History of Bayard
Who was "Bayard"?
Bayard was the name of a legendary French horse that was said to have been ridden by the great Charlemagne, a medieval emperor who ruled much of Western Europe. Legend has it that this horse was renowned for its strength, stamina and intelligence. Bayard was said to have be able to carry the four grown riders at once. In addition, this mythical horse even understood human speech, and once escaped certain death by smashing a large mill stone with his hoofs that was tied to neck to drown him. From this moment on Bayard attained “immortality”. The horse Bayard and those who rode him feature in a number of epic poems of the middle ages, and Bayard even appears as Troilus’ horse in Chaucer’s Troilus and Criseyde. The horse is celebrated across Belgium with statues, place names and festivals.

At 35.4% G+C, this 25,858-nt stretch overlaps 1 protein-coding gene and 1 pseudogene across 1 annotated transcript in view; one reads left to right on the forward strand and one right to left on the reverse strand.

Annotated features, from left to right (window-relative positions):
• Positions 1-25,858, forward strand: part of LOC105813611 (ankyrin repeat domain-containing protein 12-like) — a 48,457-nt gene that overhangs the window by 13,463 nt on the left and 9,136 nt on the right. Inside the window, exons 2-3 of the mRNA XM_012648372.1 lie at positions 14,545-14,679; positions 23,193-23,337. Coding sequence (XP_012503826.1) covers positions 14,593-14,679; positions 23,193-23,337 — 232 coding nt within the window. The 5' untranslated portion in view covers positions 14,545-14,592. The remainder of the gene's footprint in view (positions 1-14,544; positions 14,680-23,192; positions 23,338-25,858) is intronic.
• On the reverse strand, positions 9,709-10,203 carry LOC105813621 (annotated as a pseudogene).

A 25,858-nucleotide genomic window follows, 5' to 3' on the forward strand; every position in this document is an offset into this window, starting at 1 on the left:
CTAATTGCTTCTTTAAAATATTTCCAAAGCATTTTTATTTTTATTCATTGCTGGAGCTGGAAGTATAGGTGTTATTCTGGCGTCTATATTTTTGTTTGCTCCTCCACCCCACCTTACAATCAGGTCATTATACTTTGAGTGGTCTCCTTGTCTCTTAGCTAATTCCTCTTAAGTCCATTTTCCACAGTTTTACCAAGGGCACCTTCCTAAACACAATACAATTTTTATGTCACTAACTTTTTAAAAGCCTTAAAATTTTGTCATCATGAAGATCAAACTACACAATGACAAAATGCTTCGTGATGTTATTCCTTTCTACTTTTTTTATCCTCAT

“Bayard” is indeed a worthy name to describe a company that provides hope and support for others. But by perfect coincidence, it is also the name of the humble street that director, Gary Johnston, grew up on.
Bayard Street for Gary will always be synonymous with the harsh post World War 2 conditions of Sydney. He endured these living with his family and extended family in one home. Doing without the simple things was common during those days. Even so in these times, Gary pursued his education and explored a passion for electronics. This in turn would lead to the creation of “Jaycar”, a leading Australian and New Zealand electronics retail company with over 110 stores.
Today after his decades of stamina, strength and hard work, Gary was able to make the path easier for others.